When my boss casually asked if there were any books of poetry I could recommend, I suggested Jimmy Santiago Baca’s newest book at the time, "The C Train and 13 Mexicans."
“Thirteen Mexicans?” a co-worker sitting nearby quipped. “Sounds like a family trip to K-mart.” Light laughter from both my boss and a few other colleagues followed.
Normally, as a Latina (Mexican American, to be precise) and UCLA graduate (with a degree in Chicana/o Studies) you bet I’d have a little something to retort toward a comment that many might find inappropriate, especially in the workplace. However, I just smiled. “Uh, yeah. Very funny, guys.”
Yes, in this case, my boss and my co-workers were guys, white guys, and our place of employment? The Writers Room at Warner Brothers Studios, to be more precise. My position? A staff writer for The George Lopez Show.
In the Writer’s Room, it was our job to constantly make jokes, namely, jokes about Mexicans and Latino culture - from 10 am in the morning to 7 pm in the evening. Come quitting time, if the producers ordered pecan pie and double Frappuccinos we all came to dreadful realization that our jokes weren’t funny enough and we’d be working late into the night.
But those days and long nights of working for G.Lo are long gone. Just as the second season was picked up, I did a Chappelle and quit the show abruptly. In my case, it was due to medical reasons; the environment and the process of comedy writing for a major network were literally making me sick.
And now, post George Lopez, post Ugly Betty, post I Married Dora (remember that show?), I plunked down on my couch last week to watch the new CBS sitcom, ¡Rob! I was curious what had been created in CBS’s Writer’s Room and what strides la raza has made toward our representation. After all, the star of the show, Rob Schneider, is married to a Mexican. And while she’s not part of the cast or crew, I’m sure she has some major say in how she wants her family and people represented, right?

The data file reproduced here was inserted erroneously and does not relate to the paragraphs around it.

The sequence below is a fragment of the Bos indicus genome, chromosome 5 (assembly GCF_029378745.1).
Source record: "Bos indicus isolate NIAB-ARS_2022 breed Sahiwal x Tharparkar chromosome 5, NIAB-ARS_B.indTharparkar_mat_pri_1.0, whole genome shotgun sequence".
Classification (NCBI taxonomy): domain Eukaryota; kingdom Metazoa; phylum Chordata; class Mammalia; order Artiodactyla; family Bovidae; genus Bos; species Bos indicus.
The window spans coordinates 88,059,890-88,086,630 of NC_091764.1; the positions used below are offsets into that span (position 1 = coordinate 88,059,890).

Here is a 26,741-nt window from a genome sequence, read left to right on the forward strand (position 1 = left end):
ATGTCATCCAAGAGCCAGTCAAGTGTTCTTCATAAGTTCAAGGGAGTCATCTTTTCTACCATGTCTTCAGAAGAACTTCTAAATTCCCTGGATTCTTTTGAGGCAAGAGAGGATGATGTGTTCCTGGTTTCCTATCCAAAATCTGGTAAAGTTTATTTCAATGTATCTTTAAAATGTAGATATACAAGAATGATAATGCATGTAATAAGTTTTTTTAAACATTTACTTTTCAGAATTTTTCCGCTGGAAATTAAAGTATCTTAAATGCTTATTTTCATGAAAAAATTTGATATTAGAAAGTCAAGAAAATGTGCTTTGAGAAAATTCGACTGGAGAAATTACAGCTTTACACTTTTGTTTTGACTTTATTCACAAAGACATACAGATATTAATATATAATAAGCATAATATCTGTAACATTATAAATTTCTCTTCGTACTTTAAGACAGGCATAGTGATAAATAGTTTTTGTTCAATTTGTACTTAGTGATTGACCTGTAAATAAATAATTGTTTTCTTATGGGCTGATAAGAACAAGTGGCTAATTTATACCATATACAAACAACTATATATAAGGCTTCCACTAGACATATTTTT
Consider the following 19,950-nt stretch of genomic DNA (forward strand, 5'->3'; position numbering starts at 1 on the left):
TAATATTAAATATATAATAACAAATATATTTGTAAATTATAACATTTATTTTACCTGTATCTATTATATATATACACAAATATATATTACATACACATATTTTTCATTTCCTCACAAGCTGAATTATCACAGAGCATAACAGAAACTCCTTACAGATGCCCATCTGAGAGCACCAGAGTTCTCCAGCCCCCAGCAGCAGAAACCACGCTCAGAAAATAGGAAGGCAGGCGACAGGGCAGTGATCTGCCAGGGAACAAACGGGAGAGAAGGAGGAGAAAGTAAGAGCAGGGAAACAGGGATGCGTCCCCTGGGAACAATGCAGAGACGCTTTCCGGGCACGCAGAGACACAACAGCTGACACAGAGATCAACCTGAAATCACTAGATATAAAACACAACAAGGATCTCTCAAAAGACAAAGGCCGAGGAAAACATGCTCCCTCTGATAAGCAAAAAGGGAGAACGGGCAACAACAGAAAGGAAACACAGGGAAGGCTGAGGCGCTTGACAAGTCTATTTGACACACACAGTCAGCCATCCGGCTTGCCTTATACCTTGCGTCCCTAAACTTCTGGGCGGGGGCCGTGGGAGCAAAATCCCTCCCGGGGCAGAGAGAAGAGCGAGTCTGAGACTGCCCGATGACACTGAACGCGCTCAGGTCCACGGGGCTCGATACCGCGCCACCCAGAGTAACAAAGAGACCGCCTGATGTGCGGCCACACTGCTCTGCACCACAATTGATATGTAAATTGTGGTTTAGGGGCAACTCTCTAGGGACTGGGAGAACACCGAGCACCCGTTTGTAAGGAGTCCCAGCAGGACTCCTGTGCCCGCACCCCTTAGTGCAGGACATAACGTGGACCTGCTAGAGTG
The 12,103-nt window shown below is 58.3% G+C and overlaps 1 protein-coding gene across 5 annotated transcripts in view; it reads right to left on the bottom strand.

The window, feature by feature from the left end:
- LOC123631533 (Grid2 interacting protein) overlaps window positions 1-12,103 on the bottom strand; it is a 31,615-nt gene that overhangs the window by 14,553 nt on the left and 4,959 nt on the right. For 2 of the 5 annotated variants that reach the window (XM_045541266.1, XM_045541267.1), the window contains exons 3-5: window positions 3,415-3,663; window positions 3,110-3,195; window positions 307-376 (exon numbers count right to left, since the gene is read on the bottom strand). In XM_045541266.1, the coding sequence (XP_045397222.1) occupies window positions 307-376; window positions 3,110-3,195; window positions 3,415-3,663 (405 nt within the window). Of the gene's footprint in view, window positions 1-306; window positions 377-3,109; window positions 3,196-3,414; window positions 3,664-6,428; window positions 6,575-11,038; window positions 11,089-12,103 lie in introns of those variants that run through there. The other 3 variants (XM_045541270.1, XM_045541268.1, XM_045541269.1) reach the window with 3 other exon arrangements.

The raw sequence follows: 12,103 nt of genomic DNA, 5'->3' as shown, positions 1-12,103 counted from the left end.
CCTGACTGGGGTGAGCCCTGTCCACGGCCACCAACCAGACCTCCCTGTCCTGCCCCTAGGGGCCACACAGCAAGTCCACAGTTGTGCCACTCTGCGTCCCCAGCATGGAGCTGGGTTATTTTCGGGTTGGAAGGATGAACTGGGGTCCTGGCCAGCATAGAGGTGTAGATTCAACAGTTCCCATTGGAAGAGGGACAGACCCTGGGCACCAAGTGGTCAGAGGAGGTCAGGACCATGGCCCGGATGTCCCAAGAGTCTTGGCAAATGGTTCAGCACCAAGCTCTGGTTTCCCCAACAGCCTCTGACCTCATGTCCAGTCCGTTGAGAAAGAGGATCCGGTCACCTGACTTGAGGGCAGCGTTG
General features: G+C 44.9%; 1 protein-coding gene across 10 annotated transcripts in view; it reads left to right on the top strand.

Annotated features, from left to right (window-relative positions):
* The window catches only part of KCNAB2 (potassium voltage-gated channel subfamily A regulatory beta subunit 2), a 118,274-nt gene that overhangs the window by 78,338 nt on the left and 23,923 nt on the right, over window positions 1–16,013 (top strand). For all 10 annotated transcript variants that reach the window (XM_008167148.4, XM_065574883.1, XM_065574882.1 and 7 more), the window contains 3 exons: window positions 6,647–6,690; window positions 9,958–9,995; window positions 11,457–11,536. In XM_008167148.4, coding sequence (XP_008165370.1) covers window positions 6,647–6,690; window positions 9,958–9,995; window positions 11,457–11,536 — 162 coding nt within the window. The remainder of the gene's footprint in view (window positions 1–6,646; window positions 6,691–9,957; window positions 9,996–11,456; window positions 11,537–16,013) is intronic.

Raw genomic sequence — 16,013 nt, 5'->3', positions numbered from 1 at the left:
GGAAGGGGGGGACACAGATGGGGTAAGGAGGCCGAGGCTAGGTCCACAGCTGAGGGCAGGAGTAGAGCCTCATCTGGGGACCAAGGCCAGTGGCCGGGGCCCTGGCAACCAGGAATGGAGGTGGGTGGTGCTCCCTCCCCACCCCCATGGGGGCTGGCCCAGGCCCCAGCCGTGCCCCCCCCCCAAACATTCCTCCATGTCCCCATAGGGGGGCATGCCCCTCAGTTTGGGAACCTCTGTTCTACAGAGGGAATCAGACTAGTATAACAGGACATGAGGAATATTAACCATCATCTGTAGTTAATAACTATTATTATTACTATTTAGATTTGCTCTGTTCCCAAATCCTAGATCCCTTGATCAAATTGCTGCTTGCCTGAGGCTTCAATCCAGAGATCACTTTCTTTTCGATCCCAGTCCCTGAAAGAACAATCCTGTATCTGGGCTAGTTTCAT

On the friend and family front, as well as on the blogosphere, the response to ¡Rob! appears to be split. Some raza find the show funny, even downright hilarious while others, like myself, find it ho-hum, and embarrassingly cliché. Sure, one’s opinion on comedy (like with art, poetry, heck, like with Chimichanga Supremes) is subjective and yes, as Latinos we can laugh at ourselves – especially when the jokes are delivered by us. Maybe the one about Thirteen Mexicans going to Kmart would have been gut-busting if, say, my Uncle Rudy had told it.
But realistically many Latinos, like my Uncle Rudy, aren’t granted the coveted position of TV sitcom writer very often. Just a mere glance over the credits for ¡Rob! lead me to believe that its staff writers or executive producers aren’t of Latino descent, Maybe I’m putting too much weight into the obligatory presence of X’s, Ñ’s, Z’s and double R’s that often denote a Hispanic surname or identity. That’s not to say non-Latinos can’t conjure up decent chuckles when recounting a humorous exchange or experience they may have had with a Latino or two – which is what ¡Rob! is supposed to be about. I’m sure my ex-husband, an Anglo American to whom I had been with for nearly eight years, has his own batch of memorable guffaws to share.